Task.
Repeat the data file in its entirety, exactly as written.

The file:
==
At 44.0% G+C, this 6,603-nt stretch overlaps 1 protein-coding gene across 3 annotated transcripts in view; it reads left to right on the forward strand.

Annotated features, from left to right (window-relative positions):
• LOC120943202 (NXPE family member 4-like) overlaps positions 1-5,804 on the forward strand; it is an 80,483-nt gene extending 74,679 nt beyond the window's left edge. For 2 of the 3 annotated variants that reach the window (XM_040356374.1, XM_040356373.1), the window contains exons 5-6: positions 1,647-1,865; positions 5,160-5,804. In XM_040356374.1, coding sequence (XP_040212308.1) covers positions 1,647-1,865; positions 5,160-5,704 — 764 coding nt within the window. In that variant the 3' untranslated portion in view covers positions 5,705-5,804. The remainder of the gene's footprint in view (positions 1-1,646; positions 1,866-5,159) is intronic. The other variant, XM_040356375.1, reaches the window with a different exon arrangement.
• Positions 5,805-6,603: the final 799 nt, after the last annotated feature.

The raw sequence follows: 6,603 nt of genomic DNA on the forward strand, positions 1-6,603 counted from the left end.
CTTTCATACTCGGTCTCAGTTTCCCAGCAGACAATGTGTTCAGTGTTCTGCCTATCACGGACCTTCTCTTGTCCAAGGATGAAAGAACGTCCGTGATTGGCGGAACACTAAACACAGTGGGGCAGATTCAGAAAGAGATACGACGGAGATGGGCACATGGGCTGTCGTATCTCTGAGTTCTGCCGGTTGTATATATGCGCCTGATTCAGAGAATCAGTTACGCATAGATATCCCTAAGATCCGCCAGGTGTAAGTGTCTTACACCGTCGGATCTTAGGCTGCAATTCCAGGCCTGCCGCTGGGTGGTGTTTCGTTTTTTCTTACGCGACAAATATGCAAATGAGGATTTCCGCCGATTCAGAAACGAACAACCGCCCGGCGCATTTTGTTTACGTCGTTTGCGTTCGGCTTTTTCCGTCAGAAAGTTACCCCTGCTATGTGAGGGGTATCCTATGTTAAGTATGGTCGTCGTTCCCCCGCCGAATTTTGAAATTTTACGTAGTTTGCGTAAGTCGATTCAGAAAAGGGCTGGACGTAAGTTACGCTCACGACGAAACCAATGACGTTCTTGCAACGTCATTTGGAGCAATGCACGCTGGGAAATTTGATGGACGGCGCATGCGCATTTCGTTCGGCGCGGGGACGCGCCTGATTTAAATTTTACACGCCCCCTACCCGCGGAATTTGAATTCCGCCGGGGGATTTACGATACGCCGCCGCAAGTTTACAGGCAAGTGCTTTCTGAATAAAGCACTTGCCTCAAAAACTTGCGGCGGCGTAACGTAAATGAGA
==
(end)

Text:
At 44.0% G+C, this 6,603-nt stretch overlaps 1 protein-coding gene across 3 annotated transcripts in view; it reads left to right on the forward strand.

Annotated features, from left to right (window-relative positions):
• LOC120943202 (NXPE family member 4-like) overlaps positions 1-5,804 on the forward strand; it is an 80,483-nt gene extending 74,679 nt beyond the window's left edge. For 2 of the 3 annotated variants that reach the window (XM_040356374.1, XM_040356373.1), the window contains exons 5-6: positions 1,647-1,865; positions 5,160-5,804. In XM_040356374.1, coding sequence (XP_040212308.1) covers positions 1,647-1,865; positions 5,160-5,704 — 764 coding nt within the window. In that variant the 3' untranslated portion in view covers positions 5,705-5,804. The remainder of the gene's footprint in view (positions 1-1,646; positions 1,866-5,159) is intronic. The other variant, XM_040356375.1, reaches the window with a different exon arrangement.
• Positions 5,805-6,603: the final 799 nt, after the last annotated feature.

The raw sequence follows: 6,603 nt of genomic DNA on the forward strand, positions 1-6,603 counted from the left end.
CTTTCATACTCGGTCTCAGTTTCCCAGCAGACAATGTGTTCAGTGTTCTGCCTATCACGGACCTTCTCTTGTCCAAGGATGAAAGAACGTCCGTGATTGGCGGAACACTAAACACAGTGGGGCAGATTCAGAAAGAGATACGACGGAGATGGGCACATGGGCTGTCGTATCTCTGAGTTCTGCCGGTTGTATATATGCGCCTGATTCAGAGAATCAGTTACGCATAGATATCCCTAAGATCCGCCAGGTGTAAGTGTCTTACACCGTCGGATCTTAGGCTGCAATTCCAGGCCTGCCGCTGGGTGGTGTTTCGTTTTTTCTTACGCGACAAATATGCAAATGAGGATTTCCGCCGATTCAGAAACGAACAACCGCCCGGCGCATTTTGTTTACGTCGTTTGCGTTCGGCTTTTTCCGTCAGAAAGTTACCCCTGCTATGTGAGGGGTATCCTATGTTAAGTATGGTCGTCGTTCCCCCGCCGAATTTTGAAATTTTACGTAGTTTGCGTAAGTCGATTCAGAAAAGGGCTGGACGTAAGTTACGCTCACGACGAAACCAATGACGTTCTTGCAACGTCATTTGGAGCAATGCACGCTGGGAAATTTGATGGACGGCGCATGCGCATTTCGTTCGGCGCGGGGACGCGCCTGATTTAAATTTTACACGCCCCCTACCCGCGGAATTTGAATTCCGCCGGGGGATTTACGATACGCCGCCGCAAGTTTACAGGCAAGTGCTTTCTGAATAAAGCACTTGCCTCAAAAACTTGCGGCGGCGTAACGTAAATGAGA